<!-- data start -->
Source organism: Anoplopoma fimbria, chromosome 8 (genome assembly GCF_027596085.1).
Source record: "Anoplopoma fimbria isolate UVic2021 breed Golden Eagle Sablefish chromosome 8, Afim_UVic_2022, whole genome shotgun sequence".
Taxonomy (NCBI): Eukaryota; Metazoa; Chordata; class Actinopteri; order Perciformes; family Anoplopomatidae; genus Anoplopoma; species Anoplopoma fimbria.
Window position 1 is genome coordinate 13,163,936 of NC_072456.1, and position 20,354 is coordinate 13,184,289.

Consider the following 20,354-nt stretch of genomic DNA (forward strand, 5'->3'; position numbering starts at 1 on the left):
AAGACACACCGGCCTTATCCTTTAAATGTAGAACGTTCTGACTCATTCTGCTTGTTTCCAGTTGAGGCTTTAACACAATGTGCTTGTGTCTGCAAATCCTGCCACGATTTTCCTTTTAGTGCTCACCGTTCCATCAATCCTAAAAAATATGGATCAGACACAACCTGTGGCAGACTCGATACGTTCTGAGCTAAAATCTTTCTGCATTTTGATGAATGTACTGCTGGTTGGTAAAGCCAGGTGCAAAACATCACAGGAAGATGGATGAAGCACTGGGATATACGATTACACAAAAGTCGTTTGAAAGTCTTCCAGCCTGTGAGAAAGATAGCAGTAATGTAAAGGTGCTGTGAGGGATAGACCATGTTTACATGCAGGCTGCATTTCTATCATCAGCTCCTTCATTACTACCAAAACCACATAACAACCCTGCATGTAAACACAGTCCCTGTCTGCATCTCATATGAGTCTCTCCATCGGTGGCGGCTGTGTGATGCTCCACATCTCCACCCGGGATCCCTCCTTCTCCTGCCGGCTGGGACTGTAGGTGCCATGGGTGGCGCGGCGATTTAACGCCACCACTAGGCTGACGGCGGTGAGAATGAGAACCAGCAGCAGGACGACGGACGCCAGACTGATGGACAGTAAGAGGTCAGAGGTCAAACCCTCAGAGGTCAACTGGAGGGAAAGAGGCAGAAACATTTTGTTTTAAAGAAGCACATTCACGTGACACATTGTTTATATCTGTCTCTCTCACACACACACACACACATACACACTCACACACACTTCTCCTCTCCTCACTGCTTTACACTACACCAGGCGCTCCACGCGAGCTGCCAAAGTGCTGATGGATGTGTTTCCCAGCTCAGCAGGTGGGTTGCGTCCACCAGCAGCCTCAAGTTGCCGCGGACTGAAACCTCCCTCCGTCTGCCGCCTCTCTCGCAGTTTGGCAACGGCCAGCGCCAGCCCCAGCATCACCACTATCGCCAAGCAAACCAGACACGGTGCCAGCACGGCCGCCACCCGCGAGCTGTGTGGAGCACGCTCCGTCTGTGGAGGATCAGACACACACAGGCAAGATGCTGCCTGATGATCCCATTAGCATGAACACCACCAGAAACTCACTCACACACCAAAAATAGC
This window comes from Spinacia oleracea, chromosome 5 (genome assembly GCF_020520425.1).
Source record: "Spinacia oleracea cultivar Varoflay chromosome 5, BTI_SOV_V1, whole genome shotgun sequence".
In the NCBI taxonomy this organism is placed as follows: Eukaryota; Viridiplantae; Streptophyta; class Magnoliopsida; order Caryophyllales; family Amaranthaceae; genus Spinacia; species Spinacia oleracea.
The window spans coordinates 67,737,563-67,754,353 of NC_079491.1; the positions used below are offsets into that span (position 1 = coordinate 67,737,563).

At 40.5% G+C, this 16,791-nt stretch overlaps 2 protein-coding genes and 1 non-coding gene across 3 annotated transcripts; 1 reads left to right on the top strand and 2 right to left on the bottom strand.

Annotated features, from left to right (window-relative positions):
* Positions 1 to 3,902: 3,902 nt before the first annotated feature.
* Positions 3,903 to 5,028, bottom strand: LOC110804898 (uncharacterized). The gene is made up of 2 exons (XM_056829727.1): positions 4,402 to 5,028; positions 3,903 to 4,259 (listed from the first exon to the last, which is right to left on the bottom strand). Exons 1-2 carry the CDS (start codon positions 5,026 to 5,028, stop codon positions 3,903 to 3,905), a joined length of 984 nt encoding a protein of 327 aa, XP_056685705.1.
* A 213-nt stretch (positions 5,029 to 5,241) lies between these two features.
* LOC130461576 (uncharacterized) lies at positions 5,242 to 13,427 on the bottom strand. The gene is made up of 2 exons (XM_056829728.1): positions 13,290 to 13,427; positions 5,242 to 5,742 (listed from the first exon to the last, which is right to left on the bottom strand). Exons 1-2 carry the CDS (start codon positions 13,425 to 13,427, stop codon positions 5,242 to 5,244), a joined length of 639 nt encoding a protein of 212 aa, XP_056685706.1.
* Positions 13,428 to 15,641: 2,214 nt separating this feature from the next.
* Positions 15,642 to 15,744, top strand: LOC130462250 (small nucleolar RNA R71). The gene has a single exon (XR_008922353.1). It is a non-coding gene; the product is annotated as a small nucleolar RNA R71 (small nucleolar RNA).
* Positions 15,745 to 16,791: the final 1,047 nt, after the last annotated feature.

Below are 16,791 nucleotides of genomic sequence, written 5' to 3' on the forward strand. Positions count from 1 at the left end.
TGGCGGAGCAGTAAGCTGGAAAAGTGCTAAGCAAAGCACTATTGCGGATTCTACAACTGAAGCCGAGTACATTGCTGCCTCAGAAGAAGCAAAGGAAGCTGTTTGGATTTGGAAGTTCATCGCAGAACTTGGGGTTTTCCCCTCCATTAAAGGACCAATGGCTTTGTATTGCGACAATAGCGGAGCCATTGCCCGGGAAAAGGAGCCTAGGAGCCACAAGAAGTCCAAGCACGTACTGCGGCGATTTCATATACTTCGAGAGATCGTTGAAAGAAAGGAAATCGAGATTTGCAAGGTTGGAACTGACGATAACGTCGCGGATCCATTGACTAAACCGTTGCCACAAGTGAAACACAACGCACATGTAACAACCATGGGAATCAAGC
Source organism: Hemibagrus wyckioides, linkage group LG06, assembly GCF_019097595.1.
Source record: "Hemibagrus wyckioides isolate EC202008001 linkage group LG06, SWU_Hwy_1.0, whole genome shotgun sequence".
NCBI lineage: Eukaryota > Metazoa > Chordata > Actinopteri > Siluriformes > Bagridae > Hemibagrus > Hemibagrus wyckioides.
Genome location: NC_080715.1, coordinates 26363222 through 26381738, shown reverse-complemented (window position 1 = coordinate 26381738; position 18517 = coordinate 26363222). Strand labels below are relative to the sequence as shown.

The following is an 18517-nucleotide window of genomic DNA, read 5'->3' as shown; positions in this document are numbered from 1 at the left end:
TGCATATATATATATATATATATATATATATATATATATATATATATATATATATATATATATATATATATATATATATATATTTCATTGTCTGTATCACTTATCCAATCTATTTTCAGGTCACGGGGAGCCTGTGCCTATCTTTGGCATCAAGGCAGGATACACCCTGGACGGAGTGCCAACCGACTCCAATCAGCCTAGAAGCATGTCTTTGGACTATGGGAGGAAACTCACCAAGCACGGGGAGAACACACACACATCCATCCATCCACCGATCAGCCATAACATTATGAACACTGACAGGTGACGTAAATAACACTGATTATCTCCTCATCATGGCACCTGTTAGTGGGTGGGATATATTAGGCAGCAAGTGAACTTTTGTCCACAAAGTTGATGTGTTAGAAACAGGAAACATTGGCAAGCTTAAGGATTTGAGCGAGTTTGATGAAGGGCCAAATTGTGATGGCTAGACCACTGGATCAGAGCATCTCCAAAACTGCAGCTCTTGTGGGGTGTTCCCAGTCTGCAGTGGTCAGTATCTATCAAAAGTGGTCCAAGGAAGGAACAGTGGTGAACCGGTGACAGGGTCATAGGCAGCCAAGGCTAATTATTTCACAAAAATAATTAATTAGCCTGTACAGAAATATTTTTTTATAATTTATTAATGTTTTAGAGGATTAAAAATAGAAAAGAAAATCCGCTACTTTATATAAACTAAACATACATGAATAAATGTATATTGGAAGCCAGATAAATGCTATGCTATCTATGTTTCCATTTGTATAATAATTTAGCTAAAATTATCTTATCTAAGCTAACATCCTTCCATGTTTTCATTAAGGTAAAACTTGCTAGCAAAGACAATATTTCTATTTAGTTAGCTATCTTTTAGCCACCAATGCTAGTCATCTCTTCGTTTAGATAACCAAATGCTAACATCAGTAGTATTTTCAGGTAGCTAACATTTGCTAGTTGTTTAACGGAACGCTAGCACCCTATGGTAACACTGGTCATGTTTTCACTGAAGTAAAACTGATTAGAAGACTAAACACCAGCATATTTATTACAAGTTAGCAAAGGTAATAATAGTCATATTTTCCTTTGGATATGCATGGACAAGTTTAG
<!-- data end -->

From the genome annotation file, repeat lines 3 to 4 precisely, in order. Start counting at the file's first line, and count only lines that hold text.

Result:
Taxonomy (NCBI): Eukaryota; Metazoa; Chordata; class Actinopteri; order Perciformes; family Anoplopomatidae; genus Anoplopoma; species Anoplopoma fimbria.
Window position 1 is genome coordinate 13,163,936 of NC_072456.1, and position 20,354 is coordinate 13,184,289.